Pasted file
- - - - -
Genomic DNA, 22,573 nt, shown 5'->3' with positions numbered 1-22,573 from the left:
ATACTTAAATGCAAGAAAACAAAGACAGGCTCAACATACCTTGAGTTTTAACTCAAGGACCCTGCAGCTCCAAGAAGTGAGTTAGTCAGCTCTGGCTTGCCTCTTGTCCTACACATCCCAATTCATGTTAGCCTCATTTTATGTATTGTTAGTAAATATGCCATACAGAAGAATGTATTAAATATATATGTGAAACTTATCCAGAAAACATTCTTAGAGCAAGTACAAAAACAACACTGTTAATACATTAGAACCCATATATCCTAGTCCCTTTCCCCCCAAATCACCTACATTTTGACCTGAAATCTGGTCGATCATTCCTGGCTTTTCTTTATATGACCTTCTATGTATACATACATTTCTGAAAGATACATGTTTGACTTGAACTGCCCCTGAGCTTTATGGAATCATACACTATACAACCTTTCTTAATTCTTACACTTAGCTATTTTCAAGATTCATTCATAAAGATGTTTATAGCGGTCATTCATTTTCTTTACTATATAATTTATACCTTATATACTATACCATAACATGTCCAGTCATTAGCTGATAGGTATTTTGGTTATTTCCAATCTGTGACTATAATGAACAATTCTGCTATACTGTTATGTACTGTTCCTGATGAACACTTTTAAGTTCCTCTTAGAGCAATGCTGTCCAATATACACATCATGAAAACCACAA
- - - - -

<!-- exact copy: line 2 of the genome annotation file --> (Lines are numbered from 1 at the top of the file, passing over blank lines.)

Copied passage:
ATACTTAAATGCAAGAAAACAAAGACAGGCTCAACATACCTTGAGTTTTAACTCAAGGACCCTGCAGCTCCAAGAAGTGAGTTAGTCAGCTCTGGCTTGCCTCTTGTCCTACACATCCCAATTCATGTTAGCCTCATTTTATGTATTGTTAGTAAATATGCCATACAGAAGAATGTATTAAATATATATGTGAAACTTATCCAGAAAACATTCTTAGAGCAAGTACAAAAACAACACTGTTAATACATTAGAACCCATATATCCTAGTCCCTTTCCCCCCAAATCACCTACATTTTGACCTGAAATCTGGTCGATCATTCCTGGCTTTTCTTTATATGACCTTCTATGTATACATACATTTCTGAAAGATACATGTTTGACTTGAACTGCCCCTGAGCTTTATGGAATCATACACTATACAACCTTTCTTAATTCTTACACTTAGCTATTTTCAAGATTCATTCATAAAGATGTTTATAGCGGTCATTCATTTTCTTTACTATATAATTTATACCTTATATACTATACCATAACATGTCCAGTCATTAGCTGATAGGTATTTTGGTTATTTCCAATCTGTGACTATAATGAACAATTCTGCTATACTGTTATGTACTGTTCCTGATGAACACTTTTAAGTTCCTCTTAGAGCAATGCTGTCCAATATACACATCATGAAAACCACAA